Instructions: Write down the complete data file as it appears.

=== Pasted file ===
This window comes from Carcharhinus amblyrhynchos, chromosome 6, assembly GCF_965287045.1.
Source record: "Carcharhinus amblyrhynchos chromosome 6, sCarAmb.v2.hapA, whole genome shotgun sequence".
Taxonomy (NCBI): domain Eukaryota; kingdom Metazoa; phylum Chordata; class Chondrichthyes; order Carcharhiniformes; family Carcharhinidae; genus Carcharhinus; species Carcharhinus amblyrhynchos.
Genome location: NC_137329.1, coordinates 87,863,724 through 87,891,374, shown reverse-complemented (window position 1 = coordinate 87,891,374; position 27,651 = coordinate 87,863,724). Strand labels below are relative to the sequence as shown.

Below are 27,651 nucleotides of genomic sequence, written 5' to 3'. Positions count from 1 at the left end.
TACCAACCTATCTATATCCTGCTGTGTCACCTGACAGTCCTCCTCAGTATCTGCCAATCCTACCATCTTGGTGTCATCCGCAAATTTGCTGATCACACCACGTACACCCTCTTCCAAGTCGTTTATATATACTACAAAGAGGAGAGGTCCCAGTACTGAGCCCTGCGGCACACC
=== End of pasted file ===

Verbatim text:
This window comes from Carcharhinus amblyrhynchos, chromosome 6, assembly GCF_965287045.1.
Source record: "Carcharhinus amblyrhynchos chromosome 6, sCarAmb.v2.hapA, whole genome shotgun sequence".
Taxonomy (NCBI): domain Eukaryota; kingdom Metazoa; phylum Chordata; class Chondrichthyes; order Carcharhiniformes; family Carcharhinidae; genus Carcharhinus; species Carcharhinus amblyrhynchos.
Genome location: NC_137329.1, coordinates 87,863,724 through 87,891,374, shown reverse-complemented (window position 1 = coordinate 87,891,374; position 27,651 = coordinate 87,863,724). Strand labels below are relative to the sequence as shown.

Below are 27,651 nucleotides of genomic sequence, written 5' to 3'. Positions count from 1 at the left end.
TACCAACCTATCTATATCCTGCTGTGTCACCTGACAGTCCTCCTCAGTATCTGCCAATCCTACCATCTTGGTGTCATCCGCAAATTTGCTGATCACACCACGTACACCCTCTTCCAAGTCGTTTATATATACTACAAAGAGGAGAGGTCCCAGTACTGAGCCCTGCGGCACACC